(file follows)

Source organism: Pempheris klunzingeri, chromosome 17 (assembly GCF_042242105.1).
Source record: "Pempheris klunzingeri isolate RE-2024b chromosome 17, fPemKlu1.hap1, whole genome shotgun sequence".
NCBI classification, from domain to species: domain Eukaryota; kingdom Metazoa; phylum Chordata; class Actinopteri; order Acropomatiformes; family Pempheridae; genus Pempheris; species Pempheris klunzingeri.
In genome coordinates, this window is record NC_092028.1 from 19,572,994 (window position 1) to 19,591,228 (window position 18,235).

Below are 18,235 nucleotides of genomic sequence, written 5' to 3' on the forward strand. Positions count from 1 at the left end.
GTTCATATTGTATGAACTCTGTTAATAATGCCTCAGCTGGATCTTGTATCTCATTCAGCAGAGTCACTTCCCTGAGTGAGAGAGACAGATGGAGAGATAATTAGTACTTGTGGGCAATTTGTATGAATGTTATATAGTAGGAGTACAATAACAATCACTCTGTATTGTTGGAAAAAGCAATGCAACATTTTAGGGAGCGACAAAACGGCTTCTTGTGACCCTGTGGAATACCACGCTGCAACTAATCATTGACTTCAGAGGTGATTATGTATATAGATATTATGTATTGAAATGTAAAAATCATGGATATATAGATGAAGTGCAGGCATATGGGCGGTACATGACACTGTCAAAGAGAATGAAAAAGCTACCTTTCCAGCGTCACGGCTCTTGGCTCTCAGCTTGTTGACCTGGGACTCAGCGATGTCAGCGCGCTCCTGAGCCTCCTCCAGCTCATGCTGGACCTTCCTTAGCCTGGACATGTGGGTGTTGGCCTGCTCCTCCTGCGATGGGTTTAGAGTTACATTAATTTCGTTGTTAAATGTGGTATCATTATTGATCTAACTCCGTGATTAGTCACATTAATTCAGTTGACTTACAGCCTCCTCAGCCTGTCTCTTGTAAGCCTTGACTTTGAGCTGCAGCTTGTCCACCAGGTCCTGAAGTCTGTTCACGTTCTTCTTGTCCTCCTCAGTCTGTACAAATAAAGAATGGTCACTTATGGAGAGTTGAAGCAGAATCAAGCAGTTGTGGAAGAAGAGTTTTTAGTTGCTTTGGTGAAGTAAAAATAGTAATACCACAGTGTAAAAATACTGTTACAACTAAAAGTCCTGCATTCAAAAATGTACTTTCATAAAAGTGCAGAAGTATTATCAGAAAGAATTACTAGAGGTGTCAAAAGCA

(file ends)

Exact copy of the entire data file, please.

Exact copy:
Source organism: Pempheris klunzingeri, chromosome 17 (assembly GCF_042242105.1).
Source record: "Pempheris klunzingeri isolate RE-2024b chromosome 17, fPemKlu1.hap1, whole genome shotgun sequence".
NCBI classification, from domain to species: domain Eukaryota; kingdom Metazoa; phylum Chordata; class Actinopteri; order Acropomatiformes; family Pempheridae; genus Pempheris; species Pempheris klunzingeri.
In genome coordinates, this window is record NC_092028.1 from 19,572,994 (window position 1) to 19,591,228 (window position 18,235).

Below are 18,235 nucleotides of genomic sequence, written 5' to 3' on the forward strand. Positions count from 1 at the left end.
GTTCATATTGTATGAACTCTGTTAATAATGCCTCAGCTGGATCTTGTATCTCATTCAGCAGAGTCACTTCCCTGAGTGAGAGAGACAGATGGAGAGATAATTAGTACTTGTGGGCAATTTGTATGAATGTTATATAGTAGGAGTACAATAACAATCACTCTGTATTGTTGGAAAAAGCAATGCAACATTTTAGGGAGCGACAAAACGGCTTCTTGTGACCCTGTGGAATACCACGCTGCAACTAATCATTGACTTCAGAGGTGATTATGTATATAGATATTATGTATTGAAATGTAAAAATCATGGATATATAGATGAAGTGCAGGCATATGGGCGGTACATGACACTGTCAAAGAGAATGAAAAAGCTACCTTTCCAGCGTCACGGCTCTTGGCTCTCAGCTTGTTGACCTGGGACTCAGCGATGTCAGCGCGCTCCTGAGCCTCCTCCAGCTCATGCTGGACCTTCCTTAGCCTGGACATGTGGGTGTTGGCCTGCTCCTCCTGCGATGGGTTTAGAGTTACATTAATTTCGTTGTTAAATGTGGTATCATTATTGATCTAACTCCGTGATTAGTCACATTAATTCAGTTGACTTACAGCCTCCTCAGCCTGTCTCTTGTAAGCCTTGACTTTGAGCTGCAGCTTGTCCACCAGGTCCTGAAGTCTGTTCACGTTCTTCTTGTCCTCCTCAGTCTGTACAAATAAAGAATGGTCACTTATGGAGAGTTGAAGCAGAATCAAGCAGTTGTGGAAGAAGAGTTTTTAGTTGCTTTGGTGAAGTAAAAATAGTAATACCACAGTGTAAAAATACTGTTACAACTAAAAGTCCTGCATTCAAAAATGTACTTTCATAAAAGTGCAGAAGTATTATCAGAAAGAATTACTAGAGGTGTCAAAAGCA